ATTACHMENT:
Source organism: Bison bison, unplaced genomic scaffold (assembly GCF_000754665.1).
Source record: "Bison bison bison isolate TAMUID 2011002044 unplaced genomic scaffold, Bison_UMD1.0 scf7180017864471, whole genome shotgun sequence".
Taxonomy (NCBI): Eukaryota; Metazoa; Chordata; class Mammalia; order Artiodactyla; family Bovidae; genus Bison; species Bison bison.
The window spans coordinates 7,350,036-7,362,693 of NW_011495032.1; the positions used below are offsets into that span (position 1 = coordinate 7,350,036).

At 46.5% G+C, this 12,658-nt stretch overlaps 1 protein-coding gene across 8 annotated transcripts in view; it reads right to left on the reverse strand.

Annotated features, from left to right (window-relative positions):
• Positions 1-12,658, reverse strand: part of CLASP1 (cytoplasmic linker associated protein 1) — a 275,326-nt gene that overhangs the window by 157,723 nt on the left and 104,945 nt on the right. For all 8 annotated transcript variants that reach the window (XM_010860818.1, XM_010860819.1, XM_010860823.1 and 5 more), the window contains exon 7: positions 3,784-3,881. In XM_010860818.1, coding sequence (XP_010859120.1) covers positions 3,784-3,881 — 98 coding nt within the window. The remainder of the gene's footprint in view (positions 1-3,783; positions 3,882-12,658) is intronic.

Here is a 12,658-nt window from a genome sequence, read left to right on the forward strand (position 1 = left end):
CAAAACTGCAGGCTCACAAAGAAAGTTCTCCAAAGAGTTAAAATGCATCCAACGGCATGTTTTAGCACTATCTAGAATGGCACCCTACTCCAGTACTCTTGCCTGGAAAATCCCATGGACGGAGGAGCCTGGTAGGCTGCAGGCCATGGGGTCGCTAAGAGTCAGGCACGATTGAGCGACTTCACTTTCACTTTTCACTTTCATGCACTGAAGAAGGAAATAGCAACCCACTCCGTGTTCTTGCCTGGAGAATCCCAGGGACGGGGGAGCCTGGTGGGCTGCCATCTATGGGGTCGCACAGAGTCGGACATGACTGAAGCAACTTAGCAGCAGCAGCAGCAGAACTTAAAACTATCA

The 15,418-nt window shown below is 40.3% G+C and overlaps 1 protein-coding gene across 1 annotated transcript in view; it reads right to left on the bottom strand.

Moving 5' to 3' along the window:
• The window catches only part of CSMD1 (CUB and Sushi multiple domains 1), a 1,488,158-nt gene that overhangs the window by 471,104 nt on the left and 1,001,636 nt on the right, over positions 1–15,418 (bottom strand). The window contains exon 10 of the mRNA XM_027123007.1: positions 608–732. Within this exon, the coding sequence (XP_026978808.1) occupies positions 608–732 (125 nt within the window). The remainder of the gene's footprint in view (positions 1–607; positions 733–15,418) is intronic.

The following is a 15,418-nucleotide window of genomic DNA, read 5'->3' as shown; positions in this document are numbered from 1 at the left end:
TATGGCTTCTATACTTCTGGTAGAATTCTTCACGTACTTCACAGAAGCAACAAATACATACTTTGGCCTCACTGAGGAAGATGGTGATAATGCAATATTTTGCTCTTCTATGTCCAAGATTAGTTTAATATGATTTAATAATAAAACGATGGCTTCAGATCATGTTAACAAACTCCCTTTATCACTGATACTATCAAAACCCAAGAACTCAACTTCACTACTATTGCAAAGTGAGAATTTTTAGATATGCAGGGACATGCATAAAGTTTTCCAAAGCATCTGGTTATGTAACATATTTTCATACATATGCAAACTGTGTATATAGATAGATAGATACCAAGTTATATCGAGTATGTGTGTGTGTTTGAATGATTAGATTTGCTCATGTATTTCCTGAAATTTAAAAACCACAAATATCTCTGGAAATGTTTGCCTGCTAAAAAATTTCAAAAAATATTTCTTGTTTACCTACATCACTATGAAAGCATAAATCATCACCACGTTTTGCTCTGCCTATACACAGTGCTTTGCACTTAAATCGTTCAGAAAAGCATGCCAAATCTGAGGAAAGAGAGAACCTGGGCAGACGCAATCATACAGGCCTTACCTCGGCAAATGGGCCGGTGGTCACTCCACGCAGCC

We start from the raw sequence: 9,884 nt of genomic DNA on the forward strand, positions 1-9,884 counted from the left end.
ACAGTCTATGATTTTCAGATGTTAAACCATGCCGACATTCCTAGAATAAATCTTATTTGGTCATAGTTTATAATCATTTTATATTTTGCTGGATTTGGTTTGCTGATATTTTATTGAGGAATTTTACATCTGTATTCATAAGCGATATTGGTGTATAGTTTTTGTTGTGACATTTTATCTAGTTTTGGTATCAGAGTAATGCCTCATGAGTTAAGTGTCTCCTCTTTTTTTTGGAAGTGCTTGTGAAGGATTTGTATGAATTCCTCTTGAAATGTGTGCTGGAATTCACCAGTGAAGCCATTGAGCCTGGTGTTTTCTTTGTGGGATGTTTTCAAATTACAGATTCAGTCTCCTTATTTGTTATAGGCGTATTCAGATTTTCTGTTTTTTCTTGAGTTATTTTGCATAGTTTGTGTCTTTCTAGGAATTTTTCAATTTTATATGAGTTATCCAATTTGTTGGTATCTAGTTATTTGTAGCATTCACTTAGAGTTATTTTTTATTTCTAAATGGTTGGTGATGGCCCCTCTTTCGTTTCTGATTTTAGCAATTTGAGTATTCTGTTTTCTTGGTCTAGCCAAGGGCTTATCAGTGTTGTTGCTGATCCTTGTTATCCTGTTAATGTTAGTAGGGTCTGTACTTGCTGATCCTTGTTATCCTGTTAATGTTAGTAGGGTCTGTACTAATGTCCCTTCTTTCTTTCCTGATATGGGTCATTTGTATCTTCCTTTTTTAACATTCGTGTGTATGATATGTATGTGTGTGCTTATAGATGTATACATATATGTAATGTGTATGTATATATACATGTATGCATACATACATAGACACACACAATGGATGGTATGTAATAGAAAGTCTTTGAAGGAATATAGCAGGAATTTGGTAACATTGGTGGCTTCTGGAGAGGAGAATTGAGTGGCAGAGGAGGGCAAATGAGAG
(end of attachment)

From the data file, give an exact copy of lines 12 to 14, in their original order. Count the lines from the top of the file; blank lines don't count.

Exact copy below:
• The window catches only part of CSMD1 (CUB and Sushi multiple domains 1), a 1,488,158-nt gene that overhangs the window by 471,104 nt on the left and 1,001,636 nt on the right, over positions 1–15,418 (bottom strand). The window contains exon 10 of the mRNA XM_027123007.1: positions 608–732. Within this exon, the coding sequence (XP_026978808.1) occupies positions 608–732 (125 nt within the window). The remainder of the gene's footprint in view (positions 1–607; positions 733–15,418) is intronic.

The following is a 15,418-nucleotide window of genomic DNA, read 5'->3' as shown; positions in this document are numbered from 1 at the left end:
TATGGCTTCTATACTTCTGGTAGAATTCTTCACGTACTTCACAGAAGCAACAAATACATACTTTGGCCTCACTGAGGAAGATGGTGATAATGCAATATTTTGCTCTTCTATGTCCAAGATTAGTTTAATATGATTTAATAATAAAACGATGGCTTCAGATCATGTTAACAAACTCCCTTTATCACTGATACTATCAAAACCCAAGAACTCAACTTCACTACTATTGCAAAGTGAGAATTTTTAGATATGCAGGGACATGCATAAAGTTTTCCAAAGCATCTGGTTATGTAACATATTTTCATACATATGCAAACTGTGTATATAGATAGATAGATACCAAGTTATATCGAGTATGTGTGTGTGTTTGAATGATTAGATTTGCTCATGTATTTCCTGAAATTTAAAAACCACAAATATCTCTGGAAATGTTTGCCTGCTAAAAAATTTCAAAAAATATTTCTTGTTTACCTACATCACTATGAAAGCATAAATCATCACCACGTTTTGCTCTGCCTATACACAGTGCTTTGCACTTAAATCGTTCAGAAAAGCATGCCAAATCTGAGGAAAGAGAGAACCTGGGCAGACGCAATCATACAGGCCTTACCTCGGCAAATGGGCCGGTGGTCACTCCACGCAGCC